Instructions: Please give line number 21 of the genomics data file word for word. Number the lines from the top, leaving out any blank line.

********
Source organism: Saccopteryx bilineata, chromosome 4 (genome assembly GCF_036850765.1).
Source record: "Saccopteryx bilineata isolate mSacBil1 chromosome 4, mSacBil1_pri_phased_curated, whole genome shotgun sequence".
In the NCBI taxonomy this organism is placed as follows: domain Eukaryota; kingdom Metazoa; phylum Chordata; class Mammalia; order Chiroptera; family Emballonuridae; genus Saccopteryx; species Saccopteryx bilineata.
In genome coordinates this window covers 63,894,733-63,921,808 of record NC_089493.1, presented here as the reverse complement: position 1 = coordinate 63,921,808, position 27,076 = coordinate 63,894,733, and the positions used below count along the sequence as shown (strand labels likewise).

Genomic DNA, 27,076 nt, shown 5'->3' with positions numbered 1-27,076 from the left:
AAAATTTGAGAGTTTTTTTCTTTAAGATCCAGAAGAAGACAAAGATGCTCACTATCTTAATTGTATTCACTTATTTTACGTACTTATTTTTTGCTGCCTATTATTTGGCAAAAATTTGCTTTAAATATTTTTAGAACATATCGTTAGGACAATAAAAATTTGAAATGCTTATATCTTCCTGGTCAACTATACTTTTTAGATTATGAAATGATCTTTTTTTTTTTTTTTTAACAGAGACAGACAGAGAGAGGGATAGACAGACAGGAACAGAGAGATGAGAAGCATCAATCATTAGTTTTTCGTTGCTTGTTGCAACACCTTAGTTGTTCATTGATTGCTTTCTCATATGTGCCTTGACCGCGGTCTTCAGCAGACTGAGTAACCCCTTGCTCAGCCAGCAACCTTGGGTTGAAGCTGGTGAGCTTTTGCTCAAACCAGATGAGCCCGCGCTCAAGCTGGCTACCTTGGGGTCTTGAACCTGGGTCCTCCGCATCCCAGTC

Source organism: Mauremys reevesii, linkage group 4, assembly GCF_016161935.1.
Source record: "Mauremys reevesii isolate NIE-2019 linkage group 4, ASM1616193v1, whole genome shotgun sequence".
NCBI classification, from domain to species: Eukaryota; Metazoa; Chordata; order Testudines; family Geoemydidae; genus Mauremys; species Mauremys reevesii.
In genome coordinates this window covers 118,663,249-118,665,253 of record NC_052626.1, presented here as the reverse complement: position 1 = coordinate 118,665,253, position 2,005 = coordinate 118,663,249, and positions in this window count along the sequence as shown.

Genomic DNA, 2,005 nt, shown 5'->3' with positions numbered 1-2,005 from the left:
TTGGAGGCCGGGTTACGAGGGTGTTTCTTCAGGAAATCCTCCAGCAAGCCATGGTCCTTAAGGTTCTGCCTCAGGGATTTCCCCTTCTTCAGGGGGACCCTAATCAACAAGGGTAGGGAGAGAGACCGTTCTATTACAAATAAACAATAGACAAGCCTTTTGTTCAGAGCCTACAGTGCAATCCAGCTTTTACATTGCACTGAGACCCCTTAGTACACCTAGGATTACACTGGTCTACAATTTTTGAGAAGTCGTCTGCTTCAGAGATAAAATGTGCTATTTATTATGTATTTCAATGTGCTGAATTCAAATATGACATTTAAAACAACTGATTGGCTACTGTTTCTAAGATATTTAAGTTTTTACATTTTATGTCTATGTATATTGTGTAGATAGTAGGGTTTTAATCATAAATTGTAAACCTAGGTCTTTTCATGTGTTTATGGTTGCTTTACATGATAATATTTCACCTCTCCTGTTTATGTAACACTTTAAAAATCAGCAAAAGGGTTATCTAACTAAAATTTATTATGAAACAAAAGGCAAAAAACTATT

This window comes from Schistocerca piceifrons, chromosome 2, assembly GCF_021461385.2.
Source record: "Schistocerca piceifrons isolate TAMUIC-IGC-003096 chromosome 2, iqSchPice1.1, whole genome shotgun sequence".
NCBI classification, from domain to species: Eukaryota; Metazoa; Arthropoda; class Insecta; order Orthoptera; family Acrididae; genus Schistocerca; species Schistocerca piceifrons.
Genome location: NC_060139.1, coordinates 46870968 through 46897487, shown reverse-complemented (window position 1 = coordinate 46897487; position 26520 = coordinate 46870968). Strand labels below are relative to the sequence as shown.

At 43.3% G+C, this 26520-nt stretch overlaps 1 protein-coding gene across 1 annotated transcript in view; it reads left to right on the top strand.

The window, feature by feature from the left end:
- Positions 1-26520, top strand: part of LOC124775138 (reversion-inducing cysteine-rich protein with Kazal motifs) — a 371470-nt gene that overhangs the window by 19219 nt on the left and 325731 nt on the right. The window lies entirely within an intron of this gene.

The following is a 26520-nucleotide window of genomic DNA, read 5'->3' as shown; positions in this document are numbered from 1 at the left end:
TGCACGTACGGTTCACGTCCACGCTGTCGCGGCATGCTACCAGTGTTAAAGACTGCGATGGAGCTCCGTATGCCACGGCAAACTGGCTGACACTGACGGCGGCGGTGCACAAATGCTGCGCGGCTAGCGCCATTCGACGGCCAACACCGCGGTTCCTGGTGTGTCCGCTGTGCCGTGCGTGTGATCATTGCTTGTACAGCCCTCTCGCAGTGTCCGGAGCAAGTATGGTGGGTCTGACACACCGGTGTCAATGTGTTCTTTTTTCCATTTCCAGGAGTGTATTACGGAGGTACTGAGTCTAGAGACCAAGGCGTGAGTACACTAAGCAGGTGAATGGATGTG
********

TGCACGTACGGTTCACGTCCACGCTGTCGCGGCATGCTACCAGTGTTAAAGACTGCGATGGAGCTCCGTATGCCACGGCAAACTGGCTGACACTGACGGCGGCGGTGCACAAATGCTGCGCGGCTAGCGCCATTCGACGGCCAACACCGCGGTTCCTGGTGTGTCCGCTGTGCCGTGCGTGTGATCATTGCTTGTACAGCCCTCTCGCAGTGTCCGGAGCAAGTATGGTGGGTCTGACACACCGGTGTCAATGTGTTCTTTTTTCCATTTCCAGGAGTGTATTACGGAGGTACTGAGTCTAGAGACCAAGGCGTGAGTACACTAAGCAGGTGAATGGATGTG